Consider it stabilizing a trauma patient. That part is over now, and it is time to begin the recovery stage, which in this case means getting their houses in order to reflect the new reality of this economy.

    As far as the inflation thing, that is a losing argument.

    No one cares what the government numbers say about inflation because no one believes them.

    Anyone who has been to a grocery store knows there has been significantly higher than 2% inflation. If not through outright price increases, then by the incredibly shrinking packages and portions.

    Gas at $3.60 and over $4 for alot of the year is all the inflation anyone is interested in.

    The government calculation may strip out food and energy, but working people don't have that luxury. We already have plenty of inflation to deal with on the crap we actually use.

    Fannie and Freddie have a responsibility to the tax payers to minimize losses. Any program they want to undertake that doesn't blow a hole in the budget or add to the debt beyond normal operations is fine.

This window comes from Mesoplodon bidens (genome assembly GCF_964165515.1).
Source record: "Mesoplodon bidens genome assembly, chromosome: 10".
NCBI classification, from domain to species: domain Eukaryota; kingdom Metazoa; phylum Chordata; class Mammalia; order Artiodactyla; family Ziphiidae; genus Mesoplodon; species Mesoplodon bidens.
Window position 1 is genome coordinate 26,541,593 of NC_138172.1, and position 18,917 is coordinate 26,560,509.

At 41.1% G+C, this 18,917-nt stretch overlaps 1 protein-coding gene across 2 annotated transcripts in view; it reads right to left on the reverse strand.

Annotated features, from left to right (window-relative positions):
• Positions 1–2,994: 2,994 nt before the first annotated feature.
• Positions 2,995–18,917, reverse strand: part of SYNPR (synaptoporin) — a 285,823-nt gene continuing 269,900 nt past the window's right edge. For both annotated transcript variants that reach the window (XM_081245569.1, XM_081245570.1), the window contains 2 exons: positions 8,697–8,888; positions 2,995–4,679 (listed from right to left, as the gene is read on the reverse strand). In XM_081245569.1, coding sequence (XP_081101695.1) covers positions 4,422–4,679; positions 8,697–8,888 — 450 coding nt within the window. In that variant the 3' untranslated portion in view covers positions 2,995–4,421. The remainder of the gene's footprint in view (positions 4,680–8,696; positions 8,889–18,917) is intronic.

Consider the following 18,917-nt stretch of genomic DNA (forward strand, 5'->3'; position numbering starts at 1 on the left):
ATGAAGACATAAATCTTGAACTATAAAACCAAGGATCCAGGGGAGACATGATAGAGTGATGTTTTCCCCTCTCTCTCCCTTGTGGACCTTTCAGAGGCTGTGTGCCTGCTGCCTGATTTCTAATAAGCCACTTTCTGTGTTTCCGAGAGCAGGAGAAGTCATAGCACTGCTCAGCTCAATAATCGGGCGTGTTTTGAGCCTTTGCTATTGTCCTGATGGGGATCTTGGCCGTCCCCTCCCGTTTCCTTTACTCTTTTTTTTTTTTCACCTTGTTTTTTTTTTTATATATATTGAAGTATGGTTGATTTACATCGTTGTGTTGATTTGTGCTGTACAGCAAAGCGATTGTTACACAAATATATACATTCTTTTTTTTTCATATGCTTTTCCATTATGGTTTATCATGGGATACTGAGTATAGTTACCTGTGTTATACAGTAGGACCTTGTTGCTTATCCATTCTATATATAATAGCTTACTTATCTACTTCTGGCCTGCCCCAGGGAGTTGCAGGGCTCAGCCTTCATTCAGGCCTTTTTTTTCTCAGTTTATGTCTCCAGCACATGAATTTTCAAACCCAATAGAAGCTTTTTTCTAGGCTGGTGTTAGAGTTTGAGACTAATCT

Don't want to be a wet blanket, but these suggestions seem to equal alot of new debt for the government, and higher prices for people that are already strapped.

    If we are going to do another round of stimulus, it needs to be for something tangible we can point to as justifying the price tag. That was a large failure of the last one.

    State aid spending just kicks the can down the road and doesn't deal with the underlying problem. It is not a political winner when people see the price tag.

    •  Targeted aid to states (8+ / 0-)

      will help, if the funding is tied to specific projects, hiring, etc.

      Some GOP governors may refuse, but they'll pay the price at the ballot box.

      As for new debt for the government, Krugman himself makes a case about that.  Borrowing is cheap right now and job creation means increased revenues for the federal, state and local governments.

      Right now, voters want jobs, jobs, jobs.  We need to deliver them any way we can.  If the GOP wants to vote against it, let them.

      It's time for Dems to distance themselves from the GOP. Economic recovery and jobs are a great place to start.

      "We must not confuse dissent with disloyalty." Edward R. Murrow

      by Betty Pinson on Wed Jun 06, 2012 at 08:36:37 PM PDT

      [ Parent ]

    •  you're wrong (9+ / 0-)

      State aid is of the up most importance right now. We have lost 500,000 educators since 2009 and that is directly related to budget cuts across the country on a state and local level.